23 October 2012
Be part of the count toward 10,000 Raingardens
A new public awareness campaign is encouraging Melburnians to build stormwater-filtering ‘raingardens’ to prevent pollution from entering our rivers and creeks.
As part of Melbourne Water's 10,000 Raingardens campaign, commuters will sit among larger-than-life raingarden displays at bus shelters and tram stops across Melbourne, showing how easily they can help protect local waterways at home.
General Manager Waterways, David Ryan, said stormwater pollution was the biggest threat to the health of the region's 8400km of rivers and creeks, with the problem increasing the more Melbourne grew.
"Stormwater damages our waterways in two ways: by picking up and transporting pollutants and causing erosion," said Mr Ryan.
"Stormwater run-off is the number one polluter of rivers and creeks because of the pollution it carries, such as litter, chemicals and excess nutrients.
"In urban areas, stormwater runoff flows much faster and there is a lot more of it, compared with undeveloped areas, which causes river bank erosion and threatens the habitat of native animals such as platypus and fish.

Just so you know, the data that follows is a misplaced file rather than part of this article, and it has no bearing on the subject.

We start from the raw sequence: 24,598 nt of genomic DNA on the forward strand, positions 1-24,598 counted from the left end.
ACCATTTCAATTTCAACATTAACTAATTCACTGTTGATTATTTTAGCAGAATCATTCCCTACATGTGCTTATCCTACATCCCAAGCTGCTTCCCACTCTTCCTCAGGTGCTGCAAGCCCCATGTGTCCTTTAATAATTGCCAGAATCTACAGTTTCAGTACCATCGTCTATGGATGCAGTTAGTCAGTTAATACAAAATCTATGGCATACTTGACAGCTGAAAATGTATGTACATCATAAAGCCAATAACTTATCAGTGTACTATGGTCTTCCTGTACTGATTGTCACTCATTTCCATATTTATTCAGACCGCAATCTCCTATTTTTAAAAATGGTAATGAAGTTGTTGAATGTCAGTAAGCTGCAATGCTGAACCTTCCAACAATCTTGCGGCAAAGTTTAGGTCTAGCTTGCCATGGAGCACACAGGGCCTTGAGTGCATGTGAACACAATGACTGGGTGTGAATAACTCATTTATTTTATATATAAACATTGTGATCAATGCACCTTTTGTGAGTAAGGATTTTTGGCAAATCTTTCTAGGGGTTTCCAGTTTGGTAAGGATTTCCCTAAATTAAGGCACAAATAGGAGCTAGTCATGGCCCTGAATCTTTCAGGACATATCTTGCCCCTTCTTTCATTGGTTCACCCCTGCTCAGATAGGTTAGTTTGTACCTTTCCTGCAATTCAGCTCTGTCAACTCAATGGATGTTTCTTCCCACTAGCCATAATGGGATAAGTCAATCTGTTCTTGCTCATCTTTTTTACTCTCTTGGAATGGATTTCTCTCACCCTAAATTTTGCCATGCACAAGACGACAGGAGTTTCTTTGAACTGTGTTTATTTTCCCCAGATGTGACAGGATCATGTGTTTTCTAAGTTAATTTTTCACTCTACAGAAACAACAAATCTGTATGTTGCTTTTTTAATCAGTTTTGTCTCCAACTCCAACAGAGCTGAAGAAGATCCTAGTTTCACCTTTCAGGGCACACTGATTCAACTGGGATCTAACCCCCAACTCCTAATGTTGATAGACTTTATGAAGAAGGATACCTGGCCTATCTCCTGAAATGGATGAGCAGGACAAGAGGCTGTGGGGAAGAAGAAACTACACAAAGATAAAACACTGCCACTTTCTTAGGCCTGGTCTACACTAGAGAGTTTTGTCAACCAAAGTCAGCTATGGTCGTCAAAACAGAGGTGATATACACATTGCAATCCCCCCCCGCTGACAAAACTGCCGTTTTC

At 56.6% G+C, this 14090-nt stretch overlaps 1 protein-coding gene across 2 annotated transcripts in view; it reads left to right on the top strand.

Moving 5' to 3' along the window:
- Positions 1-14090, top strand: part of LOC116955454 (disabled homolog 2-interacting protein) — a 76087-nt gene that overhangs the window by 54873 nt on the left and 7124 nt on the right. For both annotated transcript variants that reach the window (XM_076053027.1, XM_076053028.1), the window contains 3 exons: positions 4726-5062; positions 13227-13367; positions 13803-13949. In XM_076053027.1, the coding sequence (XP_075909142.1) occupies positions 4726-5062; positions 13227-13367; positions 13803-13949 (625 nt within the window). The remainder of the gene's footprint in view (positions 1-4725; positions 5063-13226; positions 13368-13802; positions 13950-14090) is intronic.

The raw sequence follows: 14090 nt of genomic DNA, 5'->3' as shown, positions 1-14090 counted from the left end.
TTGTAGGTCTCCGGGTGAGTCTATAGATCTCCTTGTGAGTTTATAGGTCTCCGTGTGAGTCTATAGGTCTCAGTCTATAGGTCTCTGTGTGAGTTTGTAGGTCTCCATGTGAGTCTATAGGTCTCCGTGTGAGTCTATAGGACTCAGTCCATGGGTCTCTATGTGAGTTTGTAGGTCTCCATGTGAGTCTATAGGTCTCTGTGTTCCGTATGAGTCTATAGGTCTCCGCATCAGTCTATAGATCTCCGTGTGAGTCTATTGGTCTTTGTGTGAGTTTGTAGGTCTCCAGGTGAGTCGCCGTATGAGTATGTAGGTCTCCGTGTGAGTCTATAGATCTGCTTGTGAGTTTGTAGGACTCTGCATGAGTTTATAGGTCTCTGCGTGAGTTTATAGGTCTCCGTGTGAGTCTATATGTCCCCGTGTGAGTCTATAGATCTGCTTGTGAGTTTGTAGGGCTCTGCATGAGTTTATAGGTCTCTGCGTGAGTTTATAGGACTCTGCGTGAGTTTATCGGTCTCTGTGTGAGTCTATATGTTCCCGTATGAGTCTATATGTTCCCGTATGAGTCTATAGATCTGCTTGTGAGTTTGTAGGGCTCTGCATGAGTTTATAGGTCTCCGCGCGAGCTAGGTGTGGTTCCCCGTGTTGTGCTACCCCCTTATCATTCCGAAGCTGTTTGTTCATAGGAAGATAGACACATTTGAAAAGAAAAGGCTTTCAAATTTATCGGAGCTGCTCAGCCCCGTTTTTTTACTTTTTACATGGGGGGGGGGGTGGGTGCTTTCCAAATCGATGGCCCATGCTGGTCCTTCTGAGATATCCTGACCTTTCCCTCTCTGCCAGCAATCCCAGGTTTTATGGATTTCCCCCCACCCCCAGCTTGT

"Raingardens capture stormwater and filter it through layers of sandy soil and plants, which helps slow the rate of runoff to reduce erosion and absorb pollutants that would otherwise end up in rivers and creeks," he said.
Melbourne Water's Raingardens campaign aims to see 10,000 raingardens built across Melbourne backyards by 2013.
Easy, step by step instructions are available so people can design, build and maintain their own raingardens. By registering now, there is a chance to win one of five $1000 Bunnings vouchers.
For more information on raingardens, how to build one or to register visit raingardens.melbournewater.com.au
Media contact: Jess Wurf (03) 9679 6787; 0427 171 274